CRYSTAL LAKE – As golf courses around the nation continue to close at a rapid rate, some local clubs have found success.
The National Golf Foundation reported that more golf courses closed than opened in 2013 for the eighth consecutive year with 14 courses opening and 157.5 closing. The foundation measures every nine holes as half a course. In McHenry County, several local courses have closed, changed hands, faced foreclosure or been taken over by other companies in recent years.
The trend, which has seen 643 18-hole golf courses close since 2006, does not concern Foxford Hills Golf Club general manager John Miles, who said the industry is still recovering from oversaturation.
“I don’t think it has contracted to the point where there will be no more closures,” Miles said. “Clubs will still be challenged. People are playing on price alone and not necessarily the quality. I think that will continue to go on for the foreseeable future.”
Plum Tree National Golf Club may be the latest course to hit the rough. Calls to the course have gone unanswered in recent weeks and regulars have moved their events to other courses, according to area golfers.
The Cary Park District golf course has maintained its rounds played per year at 26,000 or more during the downswing, but has had to make pricing adjustments many public courses were pushed into because of the economic recession.
Of the 157.5 courses that closed in 2013, 66 percent charged less than $40 during peak hours. Foxford Hills Golf Club has not dipped below that threshold and Miles said club officials have created other ways to attract players other than just discounted rates.
New this year is a PGA Junior Golf League for players 13 years old and younger. He said the team would play groups from other area clubs and help spark interest in a key demographic moving forward.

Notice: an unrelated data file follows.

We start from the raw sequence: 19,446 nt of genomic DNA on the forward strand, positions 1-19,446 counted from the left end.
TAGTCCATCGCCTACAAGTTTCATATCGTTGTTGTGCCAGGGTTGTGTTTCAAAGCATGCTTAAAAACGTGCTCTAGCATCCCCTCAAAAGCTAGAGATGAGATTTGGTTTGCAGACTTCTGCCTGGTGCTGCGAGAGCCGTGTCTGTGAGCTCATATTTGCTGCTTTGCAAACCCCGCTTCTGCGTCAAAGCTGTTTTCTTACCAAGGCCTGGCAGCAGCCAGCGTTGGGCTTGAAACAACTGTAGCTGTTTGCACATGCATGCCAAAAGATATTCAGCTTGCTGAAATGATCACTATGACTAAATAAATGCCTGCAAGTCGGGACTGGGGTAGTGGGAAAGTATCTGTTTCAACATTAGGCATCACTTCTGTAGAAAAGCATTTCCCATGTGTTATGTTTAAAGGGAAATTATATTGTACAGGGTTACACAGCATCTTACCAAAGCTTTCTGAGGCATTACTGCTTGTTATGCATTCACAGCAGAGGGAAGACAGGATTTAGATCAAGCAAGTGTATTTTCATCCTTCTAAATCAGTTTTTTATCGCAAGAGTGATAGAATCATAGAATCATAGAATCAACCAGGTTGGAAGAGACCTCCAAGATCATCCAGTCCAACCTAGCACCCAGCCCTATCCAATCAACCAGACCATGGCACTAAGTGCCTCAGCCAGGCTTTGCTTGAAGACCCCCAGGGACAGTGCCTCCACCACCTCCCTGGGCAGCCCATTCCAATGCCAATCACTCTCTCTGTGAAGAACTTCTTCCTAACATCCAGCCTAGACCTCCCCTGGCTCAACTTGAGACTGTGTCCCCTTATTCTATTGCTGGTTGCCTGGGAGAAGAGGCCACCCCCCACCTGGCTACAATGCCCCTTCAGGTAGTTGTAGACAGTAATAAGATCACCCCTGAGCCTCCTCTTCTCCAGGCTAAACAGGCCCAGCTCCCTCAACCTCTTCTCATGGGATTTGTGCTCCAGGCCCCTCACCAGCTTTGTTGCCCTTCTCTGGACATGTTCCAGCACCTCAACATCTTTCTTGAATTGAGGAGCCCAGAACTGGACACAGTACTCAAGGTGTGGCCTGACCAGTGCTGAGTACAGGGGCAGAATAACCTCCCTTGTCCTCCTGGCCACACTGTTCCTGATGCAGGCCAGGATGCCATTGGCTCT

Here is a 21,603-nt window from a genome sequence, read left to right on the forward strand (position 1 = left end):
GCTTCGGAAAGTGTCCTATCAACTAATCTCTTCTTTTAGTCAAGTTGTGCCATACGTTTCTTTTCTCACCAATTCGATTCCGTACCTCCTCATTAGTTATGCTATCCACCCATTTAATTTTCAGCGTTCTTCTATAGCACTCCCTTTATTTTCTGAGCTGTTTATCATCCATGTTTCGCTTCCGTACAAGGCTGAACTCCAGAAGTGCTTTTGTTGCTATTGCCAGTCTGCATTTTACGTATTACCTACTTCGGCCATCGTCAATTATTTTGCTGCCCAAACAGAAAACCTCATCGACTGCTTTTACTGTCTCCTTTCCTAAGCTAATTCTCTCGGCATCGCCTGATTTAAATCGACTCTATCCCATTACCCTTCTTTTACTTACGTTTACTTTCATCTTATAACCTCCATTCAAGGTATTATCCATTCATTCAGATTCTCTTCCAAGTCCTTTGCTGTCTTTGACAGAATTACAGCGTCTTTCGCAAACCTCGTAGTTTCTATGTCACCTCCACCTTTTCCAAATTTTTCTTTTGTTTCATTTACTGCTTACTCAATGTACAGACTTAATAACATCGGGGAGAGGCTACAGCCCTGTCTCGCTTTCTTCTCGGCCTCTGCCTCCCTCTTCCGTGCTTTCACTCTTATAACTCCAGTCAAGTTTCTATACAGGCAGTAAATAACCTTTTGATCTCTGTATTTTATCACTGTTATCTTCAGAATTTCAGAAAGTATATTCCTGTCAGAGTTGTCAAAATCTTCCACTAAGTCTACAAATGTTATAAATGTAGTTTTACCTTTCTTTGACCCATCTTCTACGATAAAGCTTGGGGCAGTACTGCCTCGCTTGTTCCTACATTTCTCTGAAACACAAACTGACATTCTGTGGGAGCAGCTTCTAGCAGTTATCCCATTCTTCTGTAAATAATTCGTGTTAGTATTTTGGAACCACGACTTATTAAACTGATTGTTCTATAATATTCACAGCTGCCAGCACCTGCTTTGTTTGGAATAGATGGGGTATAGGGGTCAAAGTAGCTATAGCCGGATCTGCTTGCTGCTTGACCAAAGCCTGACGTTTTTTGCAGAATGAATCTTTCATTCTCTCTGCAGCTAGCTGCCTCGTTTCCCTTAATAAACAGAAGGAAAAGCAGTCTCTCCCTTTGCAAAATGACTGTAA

“We’re going to see that older population go away slowly,” Miles said. “The demographic has changed.”
It also is important to offer events out of the ordinary as people have less free time and more options, he said. Club events such as Pars Under the Stars give golfers the chance to play on an illuminated course with glow-in-the-dark golf balls. The annual, 72-player event sold out in less than two weeks.
While Foxford Hills has navigated the challenges facing public golf courses, private clubs also face difficulties, though not as many, said Mike Picciano, head golf professional at Bull Valley Golf Club in Woodstock.
Private courses have been much more successful in recent years as only six of the 157.5 courses that closed last year were private.
“As a private club, it is a little different,” Picciano said. “You have that built-in group of members so there isn’t that struggle for us to continuously fight the price wars with discounting green fees.”
Bull Valley Golf Club hasn’t been immune to the struggles of the wider golf industry. It was bought for $7.7 million in 2005, according to Crain’s Chicago Business. On the brink of foreclosure in 2011, it was rescued by Capmark Bank in Utah for less than $4 million, before being sold to the Rabine Group for less than $2 million in 2012. In 2013, Rabine brought in KemperSports to manage its day-to-day operations. KemperSports manages golf courses across the country, and is no stranger to taking over financially strapped courses. It was hired in 2010 to turn around Turnberry Country Club in Lakewood.
Picciano said private clubs also must evolve with the times if they want to remain successful.
With more competition for people’s time and money, Picciano said the golf industry as a whole needs to adapt to the fast-moving pace of today whether it is offering three-hole options or charging by time on the course instead of by 18- or 9-hole packages.
“Time is incredibly valuable to people and we need to address that concern,” he said. “We have to keep getting people to want to come out, whether that is for four and a half hours or a half hour.”